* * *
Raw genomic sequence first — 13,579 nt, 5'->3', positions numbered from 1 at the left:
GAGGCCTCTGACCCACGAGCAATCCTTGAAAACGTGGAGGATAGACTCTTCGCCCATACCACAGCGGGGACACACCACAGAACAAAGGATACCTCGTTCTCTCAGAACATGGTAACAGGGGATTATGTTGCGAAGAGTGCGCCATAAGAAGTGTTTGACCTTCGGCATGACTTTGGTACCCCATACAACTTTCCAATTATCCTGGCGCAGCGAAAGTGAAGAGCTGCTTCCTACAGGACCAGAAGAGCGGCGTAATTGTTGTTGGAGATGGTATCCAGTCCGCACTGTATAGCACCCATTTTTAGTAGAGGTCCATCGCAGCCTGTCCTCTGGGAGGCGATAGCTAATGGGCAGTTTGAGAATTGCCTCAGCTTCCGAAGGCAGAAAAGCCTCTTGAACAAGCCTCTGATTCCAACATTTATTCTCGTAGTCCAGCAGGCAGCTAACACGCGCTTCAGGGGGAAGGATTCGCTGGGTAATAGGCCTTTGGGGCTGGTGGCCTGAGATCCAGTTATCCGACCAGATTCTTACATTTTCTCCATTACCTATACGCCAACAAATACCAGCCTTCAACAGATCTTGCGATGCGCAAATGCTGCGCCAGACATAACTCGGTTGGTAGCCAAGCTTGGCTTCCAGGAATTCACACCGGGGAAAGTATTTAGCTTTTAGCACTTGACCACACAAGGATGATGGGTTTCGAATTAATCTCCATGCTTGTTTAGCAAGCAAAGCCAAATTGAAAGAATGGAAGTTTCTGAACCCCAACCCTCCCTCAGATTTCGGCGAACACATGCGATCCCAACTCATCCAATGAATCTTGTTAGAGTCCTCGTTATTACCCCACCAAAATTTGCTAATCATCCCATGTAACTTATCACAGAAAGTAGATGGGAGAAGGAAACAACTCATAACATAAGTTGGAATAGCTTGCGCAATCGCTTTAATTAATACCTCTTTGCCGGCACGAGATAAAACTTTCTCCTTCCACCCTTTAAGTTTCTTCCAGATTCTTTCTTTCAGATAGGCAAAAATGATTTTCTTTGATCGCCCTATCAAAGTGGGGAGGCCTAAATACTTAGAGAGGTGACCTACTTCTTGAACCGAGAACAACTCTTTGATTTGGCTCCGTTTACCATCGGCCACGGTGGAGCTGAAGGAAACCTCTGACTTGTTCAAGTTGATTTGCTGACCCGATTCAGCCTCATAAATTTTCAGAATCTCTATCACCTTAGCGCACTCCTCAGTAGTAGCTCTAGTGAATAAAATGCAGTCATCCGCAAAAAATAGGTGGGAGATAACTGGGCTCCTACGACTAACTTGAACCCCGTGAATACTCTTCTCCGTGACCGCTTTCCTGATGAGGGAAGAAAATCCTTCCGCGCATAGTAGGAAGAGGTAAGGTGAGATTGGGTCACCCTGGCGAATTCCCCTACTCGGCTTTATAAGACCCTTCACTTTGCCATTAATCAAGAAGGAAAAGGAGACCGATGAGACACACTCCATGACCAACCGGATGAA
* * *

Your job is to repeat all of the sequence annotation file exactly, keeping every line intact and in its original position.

Raw genomic sequence first — 13,579 nt, 5'->3', positions numbered from 1 at the left:
GAGGCCTCTGACCCACGAGCAATCCTTGAAAACGTGGAGGATAGACTCTTCGCCCATACCACAGCGGGGACACACCACAGAACAAAGGATACCTCGTTCTCTCAGAACATGGTAACAGGGGATTATGTTGCGAAGAGTGCGCCATAAGAAGTGTTTGACCTTCGGCATGACTTTGGTACCCCATACAACTTTCCAATTATCCTGGCGCAGCGAAAGTGAAGAGCTGCTTCCTACAGGACCAGAAGAGCGGCGTAATTGTTGTTGGAGATGGTATCCAGTCCGCACTGTATAGCACCCATTTTTAGTAGAGGTCCATCGCAGCCTGTCCTCTGGGAGGCGATAGCTAATGGGCAGTTTGAGAATTGCCTCAGCTTCCGAAGGCAGAAAAGCCTCTTGAACAAGCCTCTGATTCCAACATTTATTCTCGTAGTCCAGCAGGCAGCTAACACGCGCTTCAGGGGGAAGGATTCGCTGGGTAATAGGCCTTTGGGGCTGGTGGCCTGAGATCCAGTTATCCGACCAGATTCTTACATTTTCTCCATTACCTATACGCCAACAAATACCAGCCTTCAACAGATCTTGCGATGCGCAAATGCTGCGCCAGACATAACTCGGTTGGTAGCCAAGCTTGGCTTCCAGGAATTCACACCGGGGAAAGTATTTAGCTTTTAGCACTTGACCACACAAGGATGATGGGTTTCGAATTAATCTCCATGCTTGTTTAGCAAGCAAAGCCAAATTGAAAGAATGGAAGTTTCTGAACCCCAACCCTCCCTCAGATTTCGGCGAACACATGCGATCCCAACTCATCCAATGAATCTTGTTAGAGTCCTCGTTATTACCCCACCAAAATTTGCTAATCATCCCATGTAACTTATCACAGAAAGTAGATGGGAGAAGGAAACAACTCATAACATAAGTTGGAATAGCTTGCGCAATCGCTTTAATTAATACCTCTTTGCCGGCACGAGATAAAACTTTCTCCTTCCACCCTTTAAGTTTCTTCCAGATTCTTTCTTTCAGATAGGCAAAAATGATTTTCTTTGATCGCCCTATCAAAGTGGGGAGGCCTAAATACTTAGAGAGGTGACCTACTTCTTGAACCGAGAACAACTCTTTGATTTGGCTCCGTTTACCATCGGCCACGGTGGAGCTGAAGGAAACCTCTGACTTGTTCAAGTTGATTTGCTGACCCGATTCAGCCTCATAAATTTTCAGAATCTCTATCACCTTAGCGCACTCCTCAGTAGTAGCTCTAGTGAATAAAATGCAGTCATCCGCAAAAAATAGGTGGGAGATAACTGGGCTCCTACGACTAACTTGAACCCCGTGAATACTCTTCTCCGTGACCGCTTTCCTGATGAGGGAAGAAAATCCTTCCGCGCATAGTAGGAAGAGGTAAGGTGAGATTGGGTCACCCTGGCGAATTCCCCTACTCGGCTTTATAAGACCCTTCACTTTGCCATTAATCAAGAAGGAAAAGGAGACCGATGAGACACACTCCATGACCAACCGGATGAA